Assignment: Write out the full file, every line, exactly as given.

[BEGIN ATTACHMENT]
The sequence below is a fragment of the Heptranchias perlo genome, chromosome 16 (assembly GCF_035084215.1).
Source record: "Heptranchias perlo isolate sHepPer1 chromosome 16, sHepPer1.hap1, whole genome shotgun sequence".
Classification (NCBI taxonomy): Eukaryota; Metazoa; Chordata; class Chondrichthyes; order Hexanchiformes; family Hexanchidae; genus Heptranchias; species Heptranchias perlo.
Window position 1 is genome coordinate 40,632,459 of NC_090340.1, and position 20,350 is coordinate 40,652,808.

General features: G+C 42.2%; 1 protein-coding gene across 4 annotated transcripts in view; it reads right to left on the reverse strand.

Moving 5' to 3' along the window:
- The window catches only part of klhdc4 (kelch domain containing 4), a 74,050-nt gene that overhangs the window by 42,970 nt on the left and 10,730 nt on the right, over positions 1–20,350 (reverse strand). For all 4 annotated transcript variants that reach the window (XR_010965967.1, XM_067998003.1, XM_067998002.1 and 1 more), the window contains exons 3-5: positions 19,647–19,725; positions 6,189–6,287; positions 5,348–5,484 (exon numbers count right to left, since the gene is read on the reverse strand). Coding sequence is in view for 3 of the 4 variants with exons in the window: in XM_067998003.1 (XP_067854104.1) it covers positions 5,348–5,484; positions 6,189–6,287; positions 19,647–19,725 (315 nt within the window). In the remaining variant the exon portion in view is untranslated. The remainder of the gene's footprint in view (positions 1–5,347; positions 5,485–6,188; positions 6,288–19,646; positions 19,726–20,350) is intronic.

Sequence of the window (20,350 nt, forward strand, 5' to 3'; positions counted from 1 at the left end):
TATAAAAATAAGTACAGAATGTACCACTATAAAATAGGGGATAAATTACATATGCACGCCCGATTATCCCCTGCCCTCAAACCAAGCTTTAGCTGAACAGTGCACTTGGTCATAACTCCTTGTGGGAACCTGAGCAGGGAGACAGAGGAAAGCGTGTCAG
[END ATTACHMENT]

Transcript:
The sequence below is a fragment of the Heptranchias perlo genome, chromosome 16 (assembly GCF_035084215.1).
Source record: "Heptranchias perlo isolate sHepPer1 chromosome 16, sHepPer1.hap1, whole genome shotgun sequence".
Classification (NCBI taxonomy): Eukaryota; Metazoa; Chordata; class Chondrichthyes; order Hexanchiformes; family Hexanchidae; genus Heptranchias; species Heptranchias perlo.
Window position 1 is genome coordinate 40,632,459 of NC_090340.1, and position 20,350 is coordinate 40,652,808.

General features: G+C 42.2%; 1 protein-coding gene across 4 annotated transcripts in view; it reads right to left on the reverse strand.

Moving 5' to 3' along the window:
- The window catches only part of klhdc4 (kelch domain containing 4), a 74,050-nt gene that overhangs the window by 42,970 nt on the left and 10,730 nt on the right, over positions 1–20,350 (reverse strand). For all 4 annotated transcript variants that reach the window (XR_010965967.1, XM_067998003.1, XM_067998002.1 and 1 more), the window contains exons 3-5: positions 19,647–19,725; positions 6,189–6,287; positions 5,348–5,484 (exon numbers count right to left, since the gene is read on the reverse strand). Coding sequence is in view for 3 of the 4 variants with exons in the window: in XM_067998003.1 (XP_067854104.1) it covers positions 5,348–5,484; positions 6,189–6,287; positions 19,647–19,725 (315 nt within the window). In the remaining variant the exon portion in view is untranslated. The remainder of the gene's footprint in view (positions 1–5,347; positions 5,485–6,188; positions 6,288–19,646; positions 19,726–20,350) is intronic.

Sequence of the window (20,350 nt, forward strand, 5' to 3'; positions counted from 1 at the left end):
TATAAAAATAAGTACAGAATGTACCACTATAAAATAGGGGATAAATTACATATGCACGCCCGATTATCCCCTGCCCTCAAACCAAGCTTTAGCTGAACAGTGCACTTGGTCATAACTCCTTGTGGGAACCTGAGCAGGGAGACAGAGGAAAGCGTGTCAG